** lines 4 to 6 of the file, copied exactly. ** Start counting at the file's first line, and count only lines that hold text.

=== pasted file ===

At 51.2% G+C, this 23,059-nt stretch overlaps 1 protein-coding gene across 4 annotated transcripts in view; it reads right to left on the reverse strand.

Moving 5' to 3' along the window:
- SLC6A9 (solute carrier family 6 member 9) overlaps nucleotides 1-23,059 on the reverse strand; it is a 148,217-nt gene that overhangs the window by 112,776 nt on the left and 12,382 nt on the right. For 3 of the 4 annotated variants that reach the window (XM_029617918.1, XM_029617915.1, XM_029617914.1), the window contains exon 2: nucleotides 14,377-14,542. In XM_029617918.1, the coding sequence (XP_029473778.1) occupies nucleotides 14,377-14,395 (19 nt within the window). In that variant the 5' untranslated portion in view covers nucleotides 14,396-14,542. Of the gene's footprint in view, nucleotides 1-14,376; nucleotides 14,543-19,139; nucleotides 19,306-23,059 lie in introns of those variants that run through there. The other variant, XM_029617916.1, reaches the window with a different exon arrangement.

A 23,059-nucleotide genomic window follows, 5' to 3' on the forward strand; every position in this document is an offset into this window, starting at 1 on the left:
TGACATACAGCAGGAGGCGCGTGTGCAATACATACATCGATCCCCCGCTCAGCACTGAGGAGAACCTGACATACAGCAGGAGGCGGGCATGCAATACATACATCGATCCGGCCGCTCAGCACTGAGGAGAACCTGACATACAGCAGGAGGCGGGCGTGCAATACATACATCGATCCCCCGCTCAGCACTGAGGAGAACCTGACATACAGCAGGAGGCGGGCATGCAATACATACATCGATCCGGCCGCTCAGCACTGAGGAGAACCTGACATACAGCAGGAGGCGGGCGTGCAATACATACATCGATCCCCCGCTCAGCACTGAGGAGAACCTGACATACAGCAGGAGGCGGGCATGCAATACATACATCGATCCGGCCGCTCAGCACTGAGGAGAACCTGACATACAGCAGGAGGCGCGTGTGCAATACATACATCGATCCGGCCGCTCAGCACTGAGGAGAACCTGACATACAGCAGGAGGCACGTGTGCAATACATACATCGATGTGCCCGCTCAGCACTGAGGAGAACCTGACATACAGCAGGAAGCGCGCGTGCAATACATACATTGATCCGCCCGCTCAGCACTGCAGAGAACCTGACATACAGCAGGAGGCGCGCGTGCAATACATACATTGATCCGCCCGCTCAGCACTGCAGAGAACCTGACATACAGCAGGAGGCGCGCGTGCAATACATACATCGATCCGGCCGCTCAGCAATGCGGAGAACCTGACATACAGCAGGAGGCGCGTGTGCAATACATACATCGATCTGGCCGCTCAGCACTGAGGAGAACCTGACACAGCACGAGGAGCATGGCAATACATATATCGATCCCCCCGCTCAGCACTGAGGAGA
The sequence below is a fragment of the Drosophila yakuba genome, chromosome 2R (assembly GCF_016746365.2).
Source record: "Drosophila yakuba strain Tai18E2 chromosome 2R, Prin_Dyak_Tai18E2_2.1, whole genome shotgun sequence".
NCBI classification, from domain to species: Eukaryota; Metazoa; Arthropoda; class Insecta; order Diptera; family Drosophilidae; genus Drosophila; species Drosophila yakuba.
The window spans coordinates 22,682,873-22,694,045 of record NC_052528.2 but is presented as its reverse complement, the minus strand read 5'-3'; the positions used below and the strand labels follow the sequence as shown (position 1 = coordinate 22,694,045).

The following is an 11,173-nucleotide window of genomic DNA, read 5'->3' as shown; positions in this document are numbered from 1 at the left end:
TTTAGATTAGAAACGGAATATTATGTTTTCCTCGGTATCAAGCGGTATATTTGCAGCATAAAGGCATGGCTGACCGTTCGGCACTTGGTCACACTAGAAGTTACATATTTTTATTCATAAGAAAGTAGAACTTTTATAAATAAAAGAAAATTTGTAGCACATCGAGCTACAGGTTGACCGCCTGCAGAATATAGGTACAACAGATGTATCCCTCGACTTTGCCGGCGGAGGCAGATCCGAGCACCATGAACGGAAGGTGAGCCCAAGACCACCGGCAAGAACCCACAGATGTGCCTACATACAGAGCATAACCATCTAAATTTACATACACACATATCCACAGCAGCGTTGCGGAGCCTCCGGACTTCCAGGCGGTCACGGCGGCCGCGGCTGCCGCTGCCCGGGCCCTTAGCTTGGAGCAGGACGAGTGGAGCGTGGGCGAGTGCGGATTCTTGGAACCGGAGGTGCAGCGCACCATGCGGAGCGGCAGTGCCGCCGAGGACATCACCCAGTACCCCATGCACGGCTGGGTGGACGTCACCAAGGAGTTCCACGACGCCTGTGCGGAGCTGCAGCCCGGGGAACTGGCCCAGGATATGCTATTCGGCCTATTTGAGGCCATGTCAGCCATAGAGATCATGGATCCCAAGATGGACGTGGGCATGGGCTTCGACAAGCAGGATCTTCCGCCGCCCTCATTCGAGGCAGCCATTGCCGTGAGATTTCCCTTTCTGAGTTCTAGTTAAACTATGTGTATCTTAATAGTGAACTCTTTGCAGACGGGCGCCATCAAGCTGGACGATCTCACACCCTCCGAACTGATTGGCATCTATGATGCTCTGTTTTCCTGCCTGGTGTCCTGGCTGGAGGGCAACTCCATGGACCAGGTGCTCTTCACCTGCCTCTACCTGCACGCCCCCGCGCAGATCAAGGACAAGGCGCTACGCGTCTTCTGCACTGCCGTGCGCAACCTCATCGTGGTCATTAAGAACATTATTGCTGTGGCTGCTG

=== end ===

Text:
A 23,059-nucleotide genomic window follows, 5' to 3' on the forward strand; every position in this document is an offset into this window, starting at 1 on the left:
TGACATACAGCAGGAGGCGCGTGTGCAATACATACATCGATCCCCCGCTCAGCACTGAGGAGAACCTGACATACAGCAGGAGGCGGGCATGCAATACATACATCGATCCGGCCGCTCAGCACTGAGGAGAACCTGACATACAGCAGGAGGCGGGCGTGCAATACATACATCGATCCCCCGCTCAGCACTGAGGAGAACCTGACATACAGCAGGAGGCGGGCATGCAATACATACATCGATCCGGCCGCTCAGCACTGAGGAGAACCTGACATACAGCAGGAGGCGGGCGTGCAATACATACATCGATCCCCCGCTCAGCACTGAGGAGAACCTGACATACAGCAGGAGGCGGGCATGCAATACATACATCGATCCGGCCGCTCAGCACTGAGGAGAACCTGACATACAGCAGGAGGCGCGTGTGCAATACATACATCGATCCGGCCGCTCAGCACTGAGGAGAACCTGACATACAGCAGGAGGCACGTGTGCAATACATACATCGATGTGCCCGCTCAGCACTGAGGAGAACCTGACATACAGCAGGAAGCGCGCGTGCAATACATACATTGATCCGCCCGCTCAGCACTGCAGAGAACCTGACATACAGCAGGAGGCGCGCGTGCAATACATACATTGATCCGCCCGCTCAGCACTGCAGAGAACCTGACATACAGCAGGAGGCGCGCGTGCAATACATACATCGATCCGGCCGCTCAGCAATGCGGAGAACCTGACATACAGCAGGAGGCGCGTGTGCAATACATACATCGATCTGGCCGCTCAGCACTGAGGAGAACCTGACACAGCACGAGGAGCATGGCAATACATATATCGATCCCCCCGCTCAGCACTGAGGAGA
The sequence below is a fragment of the Drosophila yakuba genome, chromosome 2R (assembly GCF_016746365.2).